Do cities really take the lead on climate change?
Climate change is at least a distant fifth in line for attention from the federal government, behind sequestration, debt ceiling, gun control, and immigration. Couple that position with the fact that many congressional lawmakers don’t even think warming exists, and the United States isn’t likely to take meaningful climate action anytime soon. That means it’s up to localities to take the lead — states in a general sense, but really cities themselves when it comes to the details.
To better understand the motivation for local action, UCLA urban planner Rui Wang has been studying how cities go about taking action on climate change. Wang recently reviewed California planning surveys to determine climate actions taken in 2008 and 2009 by the state’s 480 cities. In an upcoming issue of Urban Affairs Review, Wang reports that cities tend to adopt climate change policies in increments — pushing simple policies first, then in some cases working toward more challenging ones.
Take the adoption of local actions to mitigate harmful emissions. For 2008 and 2009, Wang found that the most widely adopted policy climate actions were at the individual project level, such as mitigating greenhouse gas emissions in a major public project (71 percent). Efforts to tackle the problem at a systemic level were far less common. Only 15 percent of cities calculated their community baseline emissions, and only 9 percent set formal emission reduction targets.
A similar pattern emerged with regard to particular projects in 2008. Cities more commonly adopted project measures that improved energy efficiency in buildings or reduced car travel (48 and 44 percent, respectively). When it came to sequestration measures, such as planting trees to trap carbon, that rate fell to 23 percent. Only 2 percent of cities went so far as to purchase carbon offsets.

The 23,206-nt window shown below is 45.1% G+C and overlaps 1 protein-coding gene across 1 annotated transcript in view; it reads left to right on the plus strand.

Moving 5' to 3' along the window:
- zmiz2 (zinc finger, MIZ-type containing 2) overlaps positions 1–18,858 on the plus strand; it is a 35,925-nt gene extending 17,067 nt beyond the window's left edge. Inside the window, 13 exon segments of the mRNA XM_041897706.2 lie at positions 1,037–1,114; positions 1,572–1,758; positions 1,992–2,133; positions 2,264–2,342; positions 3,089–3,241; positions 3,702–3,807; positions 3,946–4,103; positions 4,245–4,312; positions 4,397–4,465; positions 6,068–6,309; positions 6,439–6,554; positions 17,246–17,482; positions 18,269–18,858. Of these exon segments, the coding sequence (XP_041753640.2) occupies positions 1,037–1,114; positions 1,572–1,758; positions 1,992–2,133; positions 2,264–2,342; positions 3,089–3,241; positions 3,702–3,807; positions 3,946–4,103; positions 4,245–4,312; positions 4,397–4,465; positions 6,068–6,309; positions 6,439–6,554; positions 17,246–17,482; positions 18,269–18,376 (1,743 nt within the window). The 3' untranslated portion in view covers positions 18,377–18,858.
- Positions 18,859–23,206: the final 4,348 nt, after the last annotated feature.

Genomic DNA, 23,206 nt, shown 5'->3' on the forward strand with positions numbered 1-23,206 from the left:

These findings show us two things about city climate actions, according to Wang. The first is that local climate actions in California occur incrementally — not haphazardly. Cities willing to adopt tougher systemic actions (like baseline targets) or project measures were very likely to have already adopted the easier policies that most cities chose.
Of course the second thing we see with the results is that most cities stop at the easier policies. The easier individual mitigation strategies can be “win-win”: reducing building energy, for instance, not only helps the environment but saves money. The tougher ones, like purchasing offsets, require direct costs and have fewer tangible benefits for developers.
So the goods news is that, at least in California, localities are working up toward strong policy in an incremental fashion — not tossing darts and seeing what they hit. The less good news (it’s certainly not “bad,” per se) is that many cities are stopping at what Wang calls the “easier” actions:
The above observations indicate that some actions were adopted first and more frequently, whereas other actions, probably because of their higher costs or institutional barriers, were mainly adopted by a subgroup of those who adopted the “easier” actions. This incremental pattern of adoption sup¬ports the existing literature’s finding that cities tend to focus on win-win measures but fail to adopt a systematic and structured strategy to tackle climate change.
This analysis must be kept in broader perspective, especially compared to federal inaction. Yes, some cities may be picking what Wang calls the “lower-hanging fruits” when it comes to climate change policies. At the same time, climate action remains a very new part of the policy world, and in some cases the easiest policy may also be a good fit. What climate actions cities are picking is important to know — but that they’re picking deserves recognition as well.